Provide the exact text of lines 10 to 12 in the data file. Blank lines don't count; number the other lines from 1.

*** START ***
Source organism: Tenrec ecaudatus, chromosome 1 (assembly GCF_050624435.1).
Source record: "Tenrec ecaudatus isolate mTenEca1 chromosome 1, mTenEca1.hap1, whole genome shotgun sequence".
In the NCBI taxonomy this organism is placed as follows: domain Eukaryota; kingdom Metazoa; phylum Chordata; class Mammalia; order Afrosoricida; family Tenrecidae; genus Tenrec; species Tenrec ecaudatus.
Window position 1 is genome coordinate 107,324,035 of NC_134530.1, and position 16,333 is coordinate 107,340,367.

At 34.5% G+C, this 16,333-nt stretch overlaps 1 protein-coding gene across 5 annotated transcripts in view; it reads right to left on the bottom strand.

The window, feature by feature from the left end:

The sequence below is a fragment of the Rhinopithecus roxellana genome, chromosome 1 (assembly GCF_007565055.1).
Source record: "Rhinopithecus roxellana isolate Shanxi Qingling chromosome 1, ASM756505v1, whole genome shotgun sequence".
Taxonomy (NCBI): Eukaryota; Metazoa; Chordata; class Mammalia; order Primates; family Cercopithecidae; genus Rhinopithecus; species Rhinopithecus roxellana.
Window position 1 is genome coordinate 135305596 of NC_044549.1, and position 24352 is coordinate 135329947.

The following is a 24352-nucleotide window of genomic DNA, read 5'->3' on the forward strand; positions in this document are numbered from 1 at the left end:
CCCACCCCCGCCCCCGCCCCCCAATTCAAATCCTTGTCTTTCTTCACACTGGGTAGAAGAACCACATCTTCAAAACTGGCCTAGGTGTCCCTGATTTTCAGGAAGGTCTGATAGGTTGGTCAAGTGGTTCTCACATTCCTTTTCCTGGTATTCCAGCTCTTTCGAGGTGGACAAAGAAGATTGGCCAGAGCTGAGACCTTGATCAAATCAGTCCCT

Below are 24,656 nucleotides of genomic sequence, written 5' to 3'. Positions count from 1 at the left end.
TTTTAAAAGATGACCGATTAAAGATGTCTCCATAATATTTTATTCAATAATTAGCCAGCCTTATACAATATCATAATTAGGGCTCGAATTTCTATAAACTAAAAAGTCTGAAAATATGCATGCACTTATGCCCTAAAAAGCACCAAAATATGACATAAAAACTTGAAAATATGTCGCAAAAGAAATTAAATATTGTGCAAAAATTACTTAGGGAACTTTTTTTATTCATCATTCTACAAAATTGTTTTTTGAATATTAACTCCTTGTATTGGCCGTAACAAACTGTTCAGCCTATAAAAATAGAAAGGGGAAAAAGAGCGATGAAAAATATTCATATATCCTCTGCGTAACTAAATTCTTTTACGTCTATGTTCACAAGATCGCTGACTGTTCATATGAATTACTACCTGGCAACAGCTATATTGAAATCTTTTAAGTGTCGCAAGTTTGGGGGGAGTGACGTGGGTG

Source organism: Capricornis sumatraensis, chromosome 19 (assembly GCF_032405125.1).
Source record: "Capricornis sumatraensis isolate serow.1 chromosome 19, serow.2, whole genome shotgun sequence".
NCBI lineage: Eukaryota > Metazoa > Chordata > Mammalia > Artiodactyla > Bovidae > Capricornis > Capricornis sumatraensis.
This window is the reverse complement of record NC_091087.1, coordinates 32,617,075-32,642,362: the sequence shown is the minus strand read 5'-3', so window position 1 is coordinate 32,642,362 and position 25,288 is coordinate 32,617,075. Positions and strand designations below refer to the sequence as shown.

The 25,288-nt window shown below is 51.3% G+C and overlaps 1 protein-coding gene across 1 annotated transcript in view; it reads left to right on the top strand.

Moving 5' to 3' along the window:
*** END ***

Window position 1 is genome coordinate 135305596 of NC_044549.1, and position 24352 is coordinate 135329947.

The following is a 24352-nucleotide window of genomic DNA, read 5'->3' on the forward strand; positions in this document are numbered from 1 at the left end:
CCCACCCCCGCCCCCGCCCCCCAATTCAAATCCTTGTCTTTCTTCACACTGGGTAGAAGAACCACATCTTCAAAACTGGCCTAGGTGTCCCTGATTTTCAGGAAGGTCTGATAGGTTGGTCAAGTGGTTCTCACATTCCTTTTCCTGGTATTCCAGCTCTTTCGAGGTGGACAAAGAAGATTGGCCAGAGCTGAGACCTTGATCAAATCAGTCCCT